Ways climate change is affecting lindy hop in Australia

– We don’t run events in January and February as it’s too physically hot, and December is on the way out.
This means that we’ll lose a quarter of the calendar year for big weekend events;

– Musicians can’t make gigs because they’ve lost their homes in bushfires.
This means that our world standard jazz scene is losing talent and experience, and dancers are losing potential bands and musicians;

– Bushfire smoke reduces air quality to the point where it’s dangerous to dance in unfiltered air.
This means that regular classes are cancelled, and dancers must reduce practice schedules and venues;

– Classes are cancelled during heat waves.
This means that interruptions to the class program loses students, and reduces the number (and diversity) of people in the scene;

– Public transport (ferries) is cancelled due to smoke haze.
This means that people need to drive to class, or find other modes of transport;

– We can no longer use spaces that don’t have air conditioning.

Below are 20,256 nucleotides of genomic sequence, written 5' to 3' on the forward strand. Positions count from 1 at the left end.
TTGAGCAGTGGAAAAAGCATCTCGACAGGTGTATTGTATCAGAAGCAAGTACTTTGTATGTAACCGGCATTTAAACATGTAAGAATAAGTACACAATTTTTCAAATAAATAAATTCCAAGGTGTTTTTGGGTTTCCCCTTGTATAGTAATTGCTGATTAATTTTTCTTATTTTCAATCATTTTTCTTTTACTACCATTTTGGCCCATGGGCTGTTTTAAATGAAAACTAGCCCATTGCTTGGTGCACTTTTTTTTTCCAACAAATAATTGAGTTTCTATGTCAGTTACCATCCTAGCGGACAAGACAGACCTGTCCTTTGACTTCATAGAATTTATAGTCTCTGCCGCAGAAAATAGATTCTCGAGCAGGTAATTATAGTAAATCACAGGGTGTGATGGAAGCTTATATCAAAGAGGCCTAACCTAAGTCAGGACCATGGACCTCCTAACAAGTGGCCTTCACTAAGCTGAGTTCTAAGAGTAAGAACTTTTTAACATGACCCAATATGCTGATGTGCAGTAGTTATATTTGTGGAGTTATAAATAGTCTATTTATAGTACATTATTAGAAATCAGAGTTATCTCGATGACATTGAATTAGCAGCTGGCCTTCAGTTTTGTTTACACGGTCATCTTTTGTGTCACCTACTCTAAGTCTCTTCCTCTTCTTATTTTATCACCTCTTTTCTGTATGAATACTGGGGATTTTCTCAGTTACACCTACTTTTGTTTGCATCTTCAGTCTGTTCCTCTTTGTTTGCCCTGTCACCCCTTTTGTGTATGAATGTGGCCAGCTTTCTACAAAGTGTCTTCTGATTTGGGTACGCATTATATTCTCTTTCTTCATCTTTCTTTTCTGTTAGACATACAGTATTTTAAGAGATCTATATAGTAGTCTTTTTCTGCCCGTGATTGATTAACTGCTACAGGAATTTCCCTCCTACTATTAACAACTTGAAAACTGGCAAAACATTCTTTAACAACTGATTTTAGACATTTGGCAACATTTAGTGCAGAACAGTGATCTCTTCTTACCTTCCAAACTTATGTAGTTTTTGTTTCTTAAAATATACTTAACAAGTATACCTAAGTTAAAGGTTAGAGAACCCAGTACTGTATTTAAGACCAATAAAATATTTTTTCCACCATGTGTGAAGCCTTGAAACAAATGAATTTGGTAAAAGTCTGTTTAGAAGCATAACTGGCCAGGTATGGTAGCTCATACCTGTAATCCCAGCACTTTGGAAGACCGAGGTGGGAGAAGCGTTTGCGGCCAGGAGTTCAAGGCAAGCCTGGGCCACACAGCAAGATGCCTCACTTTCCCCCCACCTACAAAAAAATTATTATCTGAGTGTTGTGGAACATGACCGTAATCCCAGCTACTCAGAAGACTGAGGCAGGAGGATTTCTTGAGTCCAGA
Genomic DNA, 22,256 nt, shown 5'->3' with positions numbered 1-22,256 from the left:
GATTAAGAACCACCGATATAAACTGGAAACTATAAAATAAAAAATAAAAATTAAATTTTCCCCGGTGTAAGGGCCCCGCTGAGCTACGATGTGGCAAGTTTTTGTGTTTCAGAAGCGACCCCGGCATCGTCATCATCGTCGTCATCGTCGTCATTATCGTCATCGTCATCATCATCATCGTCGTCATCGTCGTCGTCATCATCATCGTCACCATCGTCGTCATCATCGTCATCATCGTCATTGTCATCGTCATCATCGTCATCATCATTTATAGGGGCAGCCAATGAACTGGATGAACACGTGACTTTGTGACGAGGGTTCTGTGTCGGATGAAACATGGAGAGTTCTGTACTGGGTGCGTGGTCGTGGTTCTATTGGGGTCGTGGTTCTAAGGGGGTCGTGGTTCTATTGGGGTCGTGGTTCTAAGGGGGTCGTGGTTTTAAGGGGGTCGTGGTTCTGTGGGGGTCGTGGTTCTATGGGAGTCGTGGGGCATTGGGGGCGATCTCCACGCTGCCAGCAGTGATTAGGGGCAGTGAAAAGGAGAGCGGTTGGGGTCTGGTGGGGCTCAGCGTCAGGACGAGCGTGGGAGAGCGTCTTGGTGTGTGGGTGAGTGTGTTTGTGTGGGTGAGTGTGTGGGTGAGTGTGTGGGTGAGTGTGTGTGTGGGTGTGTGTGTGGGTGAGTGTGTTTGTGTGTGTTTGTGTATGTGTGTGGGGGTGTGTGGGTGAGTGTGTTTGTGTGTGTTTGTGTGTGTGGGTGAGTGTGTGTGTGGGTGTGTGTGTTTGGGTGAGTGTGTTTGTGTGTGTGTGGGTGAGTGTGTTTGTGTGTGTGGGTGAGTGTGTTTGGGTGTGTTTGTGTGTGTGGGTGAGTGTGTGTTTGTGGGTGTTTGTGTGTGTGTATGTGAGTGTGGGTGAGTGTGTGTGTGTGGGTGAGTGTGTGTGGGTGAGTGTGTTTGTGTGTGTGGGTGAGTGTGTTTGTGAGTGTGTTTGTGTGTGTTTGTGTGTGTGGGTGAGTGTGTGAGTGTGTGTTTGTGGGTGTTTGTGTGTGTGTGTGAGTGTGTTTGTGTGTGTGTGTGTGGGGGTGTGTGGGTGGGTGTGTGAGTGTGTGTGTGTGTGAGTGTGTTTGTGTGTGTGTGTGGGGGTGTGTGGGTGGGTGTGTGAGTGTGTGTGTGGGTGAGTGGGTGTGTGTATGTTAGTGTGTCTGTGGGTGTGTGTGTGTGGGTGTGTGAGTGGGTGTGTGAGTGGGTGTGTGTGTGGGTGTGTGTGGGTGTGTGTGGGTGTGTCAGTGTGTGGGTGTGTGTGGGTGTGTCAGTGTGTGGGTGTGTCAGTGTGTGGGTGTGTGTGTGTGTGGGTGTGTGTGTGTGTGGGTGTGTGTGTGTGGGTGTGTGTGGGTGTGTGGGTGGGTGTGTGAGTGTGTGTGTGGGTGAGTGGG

This means that we have to move into more expensive venues, often ones working within Clubs Australia with gambling and precarious hire arrangements, and we lose our smaller local venue relationships.

– Flights are cancelled because of extreme storms or reduced visibility.
This means that dancers and musicians have their flights rescheduled so they miss events. This in turn reduces numbers at events, band cancellations, and costs attendees in lost registration fees and missed competitions.

– Bushfires and dust storms decrease the lifespan of sound equipment.
This means that gear needs to be stored in safer (more expensive) storage, and needs to be replaced more often, draining the coffers of organisers and societies.

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